Sea Level and Barrier Beaches by Bob Endlich

Bob Endlich describes growing up around barrier beaches and how they were changed after every strong storm that went through the area. He also provides information from news accounts during that period of time. Climate alarmists frequently use barrier beaches to show how global warming has changed the environment, but, in fact, these sandbars and sandy shorelines have always moved around in the wind and waves due to the natural effects of the weather.

I lived in New Jersey from 1940 to 1963, when I went into the Air Force; I went home typically 2-3 times per year until 2006, when my Dad passed away. We lived in Little Silver in Monmouth County which is the northernmost county on the Jersey Shore; it is only a mile to Ft Monmouth from there.

We lived ~4 miles from the beaches of Sea Bright; the latter is a barrier beach. My Dad, born in 1913, had an aunt who lived north of Sea Bright whom he visited from his home in Newark,  and he told me when I was maybe 10 that when he was a kid, that Sea Bright was  ~half a mile wide and that there were corn fields in the part of Sea Bright where it was only ~1000 ft wide, the town center, in 1950. So, I learned at an early age that barrier beaches were ephemeral structures; those lessons solidified in my Geology 201 Physical Geology class in 1960.

I remember very well the November 1950 storm, made famous because it was like an East Coast Bomb, <bottom drops out of the pressure and the storm intensifies explosively as it crosses from North America to the Atlantic> and the meteorologists of the day realized that the “barotropic” numerical models, which moved storms along like chips of wood in a brook, failed to predict significant strengthening. This storm, and its importance,  was featured in a text book by Hans Panofsky of Penn State, one of my profs when I was in Grad School there in 1968.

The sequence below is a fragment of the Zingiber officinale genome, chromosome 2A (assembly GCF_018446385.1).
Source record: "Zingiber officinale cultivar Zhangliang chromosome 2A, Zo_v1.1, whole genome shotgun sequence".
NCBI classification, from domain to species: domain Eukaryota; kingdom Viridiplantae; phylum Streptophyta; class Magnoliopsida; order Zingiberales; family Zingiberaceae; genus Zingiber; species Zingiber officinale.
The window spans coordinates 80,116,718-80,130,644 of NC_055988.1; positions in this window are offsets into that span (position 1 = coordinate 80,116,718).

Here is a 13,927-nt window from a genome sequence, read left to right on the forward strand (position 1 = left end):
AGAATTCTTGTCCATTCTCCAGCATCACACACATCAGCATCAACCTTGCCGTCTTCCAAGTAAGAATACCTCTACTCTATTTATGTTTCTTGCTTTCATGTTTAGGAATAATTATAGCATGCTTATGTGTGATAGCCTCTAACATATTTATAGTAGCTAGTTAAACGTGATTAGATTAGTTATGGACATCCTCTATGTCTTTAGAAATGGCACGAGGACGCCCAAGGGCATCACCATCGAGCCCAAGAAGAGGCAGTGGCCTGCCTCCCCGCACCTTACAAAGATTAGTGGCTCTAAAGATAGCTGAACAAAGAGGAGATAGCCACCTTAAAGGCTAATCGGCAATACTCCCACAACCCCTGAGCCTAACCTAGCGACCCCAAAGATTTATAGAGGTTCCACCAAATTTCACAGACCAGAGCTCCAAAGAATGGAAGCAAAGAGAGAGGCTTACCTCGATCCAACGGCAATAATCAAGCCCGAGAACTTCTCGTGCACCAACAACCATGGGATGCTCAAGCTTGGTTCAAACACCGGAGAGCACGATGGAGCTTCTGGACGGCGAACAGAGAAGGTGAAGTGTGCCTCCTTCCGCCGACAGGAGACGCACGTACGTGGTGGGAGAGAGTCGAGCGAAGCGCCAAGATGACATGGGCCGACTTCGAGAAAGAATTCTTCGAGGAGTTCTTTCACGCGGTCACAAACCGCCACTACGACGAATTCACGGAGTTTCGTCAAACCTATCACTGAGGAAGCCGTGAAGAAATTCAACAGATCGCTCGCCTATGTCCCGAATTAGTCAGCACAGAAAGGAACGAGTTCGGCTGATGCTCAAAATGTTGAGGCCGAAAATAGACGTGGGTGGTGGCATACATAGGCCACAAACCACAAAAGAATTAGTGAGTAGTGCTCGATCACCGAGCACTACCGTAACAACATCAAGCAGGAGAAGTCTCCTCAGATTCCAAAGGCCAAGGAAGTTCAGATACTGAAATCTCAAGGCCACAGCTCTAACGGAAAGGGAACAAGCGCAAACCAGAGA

See the 100 mph wind speeds in NYC and New Jersey!  Also see the hand- plotted and hand analyzed charts of the day; quite a difference from the cruder computer plotted and analyzed charts of today.

But what I remember best was the feet of sand in Bahlbach’s Restaurant in Keansburg, a block inland from Raritan Bay, and the 500-foot long freighter driven ¼ mile inland up Matawan Creek, sitting stranded in the woods. We lost power and were huddled around the fireplace with coats on, to cook and keep warm: this storm made quite the impression on me.

Look at this from the Asbury Park Press

It describes the 1962 Ash Wednesday Storm and that 5 new inlets were cut into Long Beach Island then.

And look at those photos. Yes, it is costing an arm and a leg.

Please read the stories and see how Ocean City was forever changed when the winter storm of 1916 hit.  “…without exception every inlet along the New Jersey coast has been formed, moved, closed up or reopened by northeasters during the past 200 years.”

”Rebuilding the Jersey Shore to handle storm surges, meanwhile, could require billions of dollars to replenish beaches swept away during superstorm Sandy, erect steel bulkheads at $3 million or more a pop, rebuild damaged seawalls, elevate thousands of homes on pilings, and buy out some neighborhoods. ”Making the New Jersey transit system more resilient to storms could cost $800 million, and putting electric lines underground could average $724,000 per mile.

Here is the story of the repeated damages

Arm and a Leg, indeed!

Author: Robert Endlich

Robert W. Endlich served as Weather Officer in the USAF for 21 Years. From 1984-1993, he provided toxic corridor and laser propagation support to the High Energy Laser Systems Test Facility at White Sands Missile Range. He has published in the technical literature and worked as software test engineer. He was elected to Chi Epsilon Pi, the national Meteorology Honor Society, while a Basic Meteorology student at Texas A&M University. He has a BA degree in Geology from Rutgers University and an MS in Meteorology from the Pennsylvania State University.